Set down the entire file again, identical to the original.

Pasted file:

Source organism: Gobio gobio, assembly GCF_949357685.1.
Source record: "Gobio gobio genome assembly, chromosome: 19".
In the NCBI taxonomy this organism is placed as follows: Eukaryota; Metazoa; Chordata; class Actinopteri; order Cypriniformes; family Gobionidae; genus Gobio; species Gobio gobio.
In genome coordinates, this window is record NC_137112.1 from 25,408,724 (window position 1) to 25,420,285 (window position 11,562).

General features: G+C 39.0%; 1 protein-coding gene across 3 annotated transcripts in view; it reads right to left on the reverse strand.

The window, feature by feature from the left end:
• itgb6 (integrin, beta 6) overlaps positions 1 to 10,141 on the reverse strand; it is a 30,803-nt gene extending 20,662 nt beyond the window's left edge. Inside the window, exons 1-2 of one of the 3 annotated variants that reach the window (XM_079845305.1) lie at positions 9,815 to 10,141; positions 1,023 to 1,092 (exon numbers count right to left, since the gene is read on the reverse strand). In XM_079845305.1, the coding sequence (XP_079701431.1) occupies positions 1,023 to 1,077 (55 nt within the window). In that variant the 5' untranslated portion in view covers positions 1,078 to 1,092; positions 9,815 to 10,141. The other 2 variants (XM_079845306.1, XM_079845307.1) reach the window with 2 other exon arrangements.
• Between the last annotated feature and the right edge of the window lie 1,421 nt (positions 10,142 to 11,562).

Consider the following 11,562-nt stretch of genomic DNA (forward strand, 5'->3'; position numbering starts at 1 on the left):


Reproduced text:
Source organism: Gobio gobio, assembly GCF_949357685.1.
Source record: "Gobio gobio genome assembly, chromosome: 19".
In the NCBI taxonomy this organism is placed as follows: Eukaryota; Metazoa; Chordata; class Actinopteri; order Cypriniformes; family Gobionidae; genus Gobio; species Gobio gobio.
In genome coordinates, this window is record NC_137112.1 from 25,408,724 (window position 1) to 25,420,285 (window position 11,562).

General features: G+C 39.0%; 1 protein-coding gene across 3 annotated transcripts in view; it reads right to left on the reverse strand.

The window, feature by feature from the left end:
• itgb6 (integrin, beta 6) overlaps positions 1 to 10,141 on the reverse strand; it is a 30,803-nt gene extending 20,662 nt beyond the window's left edge. Inside the window, exons 1-2 of one of the 3 annotated variants that reach the window (XM_079845305.1) lie at positions 9,815 to 10,141; positions 1,023 to 1,092 (exon numbers count right to left, since the gene is read on the reverse strand). In XM_079845305.1, the coding sequence (XP_079701431.1) occupies positions 1,023 to 1,077 (55 nt within the window). In that variant the 5' untranslated portion in view covers positions 1,078 to 1,092; positions 9,815 to 10,141. The other 2 variants (XM_079845306.1, XM_079845307.1) reach the window with 2 other exon arrangements.
• Between the last annotated feature and the right edge of the window lie 1,421 nt (positions 10,142 to 11,562).

Consider the following 11,562-nt stretch of genomic DNA (forward strand, 5'->3'; position numbering starts at 1 on the left):